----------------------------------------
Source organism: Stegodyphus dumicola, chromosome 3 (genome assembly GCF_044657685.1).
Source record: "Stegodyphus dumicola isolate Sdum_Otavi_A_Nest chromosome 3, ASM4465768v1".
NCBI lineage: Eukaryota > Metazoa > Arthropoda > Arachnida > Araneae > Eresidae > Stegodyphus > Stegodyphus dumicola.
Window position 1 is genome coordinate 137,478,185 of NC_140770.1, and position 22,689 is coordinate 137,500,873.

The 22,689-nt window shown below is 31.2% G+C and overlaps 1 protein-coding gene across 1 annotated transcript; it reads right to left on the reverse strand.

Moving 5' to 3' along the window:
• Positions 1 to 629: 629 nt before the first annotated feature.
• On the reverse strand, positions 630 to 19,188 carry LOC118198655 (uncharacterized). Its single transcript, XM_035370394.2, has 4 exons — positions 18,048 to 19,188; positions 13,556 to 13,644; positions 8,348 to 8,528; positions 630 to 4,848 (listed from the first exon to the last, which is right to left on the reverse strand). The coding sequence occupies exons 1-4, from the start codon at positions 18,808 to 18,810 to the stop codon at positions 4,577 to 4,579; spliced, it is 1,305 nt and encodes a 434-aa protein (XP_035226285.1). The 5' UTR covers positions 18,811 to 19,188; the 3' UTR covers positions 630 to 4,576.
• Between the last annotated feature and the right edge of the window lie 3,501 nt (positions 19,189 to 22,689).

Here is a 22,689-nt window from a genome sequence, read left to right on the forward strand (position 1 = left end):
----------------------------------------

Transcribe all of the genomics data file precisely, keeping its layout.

Source organism: Stegodyphus dumicola, chromosome 3 (genome assembly GCF_044657685.1).
Source record: "Stegodyphus dumicola isolate Sdum_Otavi_A_Nest chromosome 3, ASM4465768v1".
NCBI lineage: Eukaryota > Metazoa > Arthropoda > Arachnida > Araneae > Eresidae > Stegodyphus > Stegodyphus dumicola.
Window position 1 is genome coordinate 137,478,185 of NC_140770.1, and position 22,689 is coordinate 137,500,873.

The 22,689-nt window shown below is 31.2% G+C and overlaps 1 protein-coding gene across 1 annotated transcript; it reads right to left on the reverse strand.

Moving 5' to 3' along the window:
• Positions 1 to 629: 629 nt before the first annotated feature.
• On the reverse strand, positions 630 to 19,188 carry LOC118198655 (uncharacterized). Its single transcript, XM_035370394.2, has 4 exons — positions 18,048 to 19,188; positions 13,556 to 13,644; positions 8,348 to 8,528; positions 630 to 4,848 (listed from the first exon to the last, which is right to left on the reverse strand). The coding sequence occupies exons 1-4, from the start codon at positions 18,808 to 18,810 to the stop codon at positions 4,577 to 4,579; spliced, it is 1,305 nt and encodes a 434-aa protein (XP_035226285.1). The 5' UTR covers positions 18,811 to 19,188; the 3' UTR covers positions 630 to 4,576.
• Between the last annotated feature and the right edge of the window lie 3,501 nt (positions 19,189 to 22,689).

Here is a 22,689-nt window from a genome sequence, read left to right on the forward strand (position 1 = left end):